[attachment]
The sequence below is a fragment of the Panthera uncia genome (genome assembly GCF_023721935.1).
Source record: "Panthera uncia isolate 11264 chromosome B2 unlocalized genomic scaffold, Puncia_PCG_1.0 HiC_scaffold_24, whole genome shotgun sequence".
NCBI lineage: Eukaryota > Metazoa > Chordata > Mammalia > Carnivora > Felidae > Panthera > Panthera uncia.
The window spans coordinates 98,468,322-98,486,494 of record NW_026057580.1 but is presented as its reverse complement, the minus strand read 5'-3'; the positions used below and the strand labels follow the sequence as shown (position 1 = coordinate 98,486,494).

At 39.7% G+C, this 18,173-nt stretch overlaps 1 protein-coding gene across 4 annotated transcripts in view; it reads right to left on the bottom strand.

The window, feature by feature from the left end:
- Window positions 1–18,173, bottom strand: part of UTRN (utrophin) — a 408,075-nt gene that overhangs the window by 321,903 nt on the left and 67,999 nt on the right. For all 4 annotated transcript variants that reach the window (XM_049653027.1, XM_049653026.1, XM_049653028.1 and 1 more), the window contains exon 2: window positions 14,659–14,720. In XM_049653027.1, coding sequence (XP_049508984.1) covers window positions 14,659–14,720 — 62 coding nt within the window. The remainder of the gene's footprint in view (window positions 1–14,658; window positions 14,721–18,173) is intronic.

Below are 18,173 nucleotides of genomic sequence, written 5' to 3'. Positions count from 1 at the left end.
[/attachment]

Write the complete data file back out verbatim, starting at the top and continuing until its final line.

The sequence below is a fragment of the Panthera uncia genome (genome assembly GCF_023721935.1).
Source record: "Panthera uncia isolate 11264 chromosome B2 unlocalized genomic scaffold, Puncia_PCG_1.0 HiC_scaffold_24, whole genome shotgun sequence".
NCBI lineage: Eukaryota > Metazoa > Chordata > Mammalia > Carnivora > Felidae > Panthera > Panthera uncia.
The window spans coordinates 98,468,322-98,486,494 of record NW_026057580.1 but is presented as its reverse complement, the minus strand read 5'-3'; the positions used below and the strand labels follow the sequence as shown (position 1 = coordinate 98,486,494).

At 39.7% G+C, this 18,173-nt stretch overlaps 1 protein-coding gene across 4 annotated transcripts in view; it reads right to left on the bottom strand.

The window, feature by feature from the left end:
- Window positions 1–18,173, bottom strand: part of UTRN (utrophin) — a 408,075-nt gene that overhangs the window by 321,903 nt on the left and 67,999 nt on the right. For all 4 annotated transcript variants that reach the window (XM_049653027.1, XM_049653026.1, XM_049653028.1 and 1 more), the window contains exon 2: window positions 14,659–14,720. In XM_049653027.1, coding sequence (XP_049508984.1) covers window positions 14,659–14,720 — 62 coding nt within the window. The remainder of the gene's footprint in view (window positions 1–14,658; window positions 14,721–18,173) is intronic.

Below are 18,173 nucleotides of genomic sequence, written 5' to 3'. Positions count from 1 at the left end.